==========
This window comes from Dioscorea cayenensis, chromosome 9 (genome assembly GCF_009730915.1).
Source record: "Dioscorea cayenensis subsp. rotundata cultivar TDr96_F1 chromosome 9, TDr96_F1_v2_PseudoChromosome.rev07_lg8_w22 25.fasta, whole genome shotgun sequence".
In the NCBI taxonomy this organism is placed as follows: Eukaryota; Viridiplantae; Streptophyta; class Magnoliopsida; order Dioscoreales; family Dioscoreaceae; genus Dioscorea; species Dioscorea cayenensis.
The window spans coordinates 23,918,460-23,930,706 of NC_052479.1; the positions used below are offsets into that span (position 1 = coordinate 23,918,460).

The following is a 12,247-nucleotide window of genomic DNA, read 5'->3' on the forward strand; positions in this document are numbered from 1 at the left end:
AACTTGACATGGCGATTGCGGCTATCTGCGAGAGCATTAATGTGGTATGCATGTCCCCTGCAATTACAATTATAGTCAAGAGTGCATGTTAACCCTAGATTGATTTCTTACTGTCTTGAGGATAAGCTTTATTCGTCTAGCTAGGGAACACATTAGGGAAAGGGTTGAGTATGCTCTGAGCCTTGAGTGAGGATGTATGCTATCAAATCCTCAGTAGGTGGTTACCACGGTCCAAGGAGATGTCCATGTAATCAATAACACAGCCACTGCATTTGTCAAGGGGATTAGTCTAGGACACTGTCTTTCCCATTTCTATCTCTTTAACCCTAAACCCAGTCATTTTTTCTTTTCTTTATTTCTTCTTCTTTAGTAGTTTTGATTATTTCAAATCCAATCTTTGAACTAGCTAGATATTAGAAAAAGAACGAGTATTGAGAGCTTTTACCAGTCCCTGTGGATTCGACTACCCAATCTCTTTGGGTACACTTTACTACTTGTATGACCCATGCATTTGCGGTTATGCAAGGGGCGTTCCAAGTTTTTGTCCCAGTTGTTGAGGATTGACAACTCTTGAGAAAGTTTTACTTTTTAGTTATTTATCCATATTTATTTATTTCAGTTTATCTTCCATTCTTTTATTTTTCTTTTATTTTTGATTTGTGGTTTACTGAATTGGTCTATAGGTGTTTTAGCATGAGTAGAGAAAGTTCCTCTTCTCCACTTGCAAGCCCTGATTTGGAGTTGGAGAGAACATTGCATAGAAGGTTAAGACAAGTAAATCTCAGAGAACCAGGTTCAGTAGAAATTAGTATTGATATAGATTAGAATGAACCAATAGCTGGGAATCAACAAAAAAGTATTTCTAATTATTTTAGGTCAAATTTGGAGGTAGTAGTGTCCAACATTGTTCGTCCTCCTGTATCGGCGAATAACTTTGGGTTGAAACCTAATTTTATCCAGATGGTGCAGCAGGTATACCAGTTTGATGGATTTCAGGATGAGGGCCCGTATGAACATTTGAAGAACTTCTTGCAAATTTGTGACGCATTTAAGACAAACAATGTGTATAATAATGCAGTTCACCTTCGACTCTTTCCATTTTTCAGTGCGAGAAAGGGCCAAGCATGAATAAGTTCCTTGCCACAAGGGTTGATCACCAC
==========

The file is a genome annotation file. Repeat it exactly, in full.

This window comes from Dioscorea cayenensis, chromosome 9 (genome assembly GCF_009730915.1).
Source record: "Dioscorea cayenensis subsp. rotundata cultivar TDr96_F1 chromosome 9, TDr96_F1_v2_PseudoChromosome.rev07_lg8_w22 25.fasta, whole genome shotgun sequence".
In the NCBI taxonomy this organism is placed as follows: Eukaryota; Viridiplantae; Streptophyta; class Magnoliopsida; order Dioscoreales; family Dioscoreaceae; genus Dioscorea; species Dioscorea cayenensis.
The window spans coordinates 23,918,460-23,930,706 of NC_052479.1; the positions used below are offsets into that span (position 1 = coordinate 23,918,460).

The following is a 12,247-nucleotide window of genomic DNA, read 5'->3' on the forward strand; positions in this document are numbered from 1 at the left end:
AACTTGACATGGCGATTGCGGCTATCTGCGAGAGCATTAATGTGGTATGCATGTCCCCTGCAATTACAATTATAGTCAAGAGTGCATGTTAACCCTAGATTGATTTCTTACTGTCTTGAGGATAAGCTTTATTCGTCTAGCTAGGGAACACATTAGGGAAAGGGTTGAGTATGCTCTGAGCCTTGAGTGAGGATGTATGCTATCAAATCCTCAGTAGGTGGTTACCACGGTCCAAGGAGATGTCCATGTAATCAATAACACAGCCACTGCATTTGTCAAGGGGATTAGTCTAGGACACTGTCTTTCCCATTTCTATCTCTTTAACCCTAAACCCAGTCATTTTTTCTTTTCTTTATTTCTTCTTCTTTAGTAGTTTTGATTATTTCAAATCCAATCTTTGAACTAGCTAGATATTAGAAAAAGAACGAGTATTGAGAGCTTTTACCAGTCCCTGTGGATTCGACTACCCAATCTCTTTGGGTACACTTTACTACTTGTATGACCCATGCATTTGCGGTTATGCAAGGGGCGTTCCAAGTTTTTGTCCCAGTTGTTGAGGATTGACAACTCTTGAGAAAGTTTTACTTTTTAGTTATTTATCCATATTTATTTATTTCAGTTTATCTTCCATTCTTTTATTTTTCTTTTATTTTTGATTTGTGGTTTACTGAATTGGTCTATAGGTGTTTTAGCATGAGTAGAGAAAGTTCCTCTTCTCCACTTGCAAGCCCTGATTTGGAGTTGGAGAGAACATTGCATAGAAGGTTAAGACAAGTAAATCTCAGAGAACCAGGTTCAGTAGAAATTAGTATTGATATAGATTAGAATGAACCAATAGCTGGGAATCAACAAAAAAGTATTTCTAATTATTTTAGGTCAAATTTGGAGGTAGTAGTGTCCAACATTGTTCGTCCTCCTGTATCGGCGAATAACTTTGGGTTGAAACCTAATTTTATCCAGATGGTGCAGCAGGTATACCAGTTTGATGGATTTCAGGATGAGGGCCCGTATGAACATTTGAAGAACTTCTTGCAAATTTGTGACGCATTTAAGACAAACAATGTGTATAATAATGCAGTTCACCTTCGACTCTTTCCATTTTTCAGTGCGAGAAAGGGCCAAGCATGAATAAGTTCCTTGCCACAAGGGTTGATCACCAC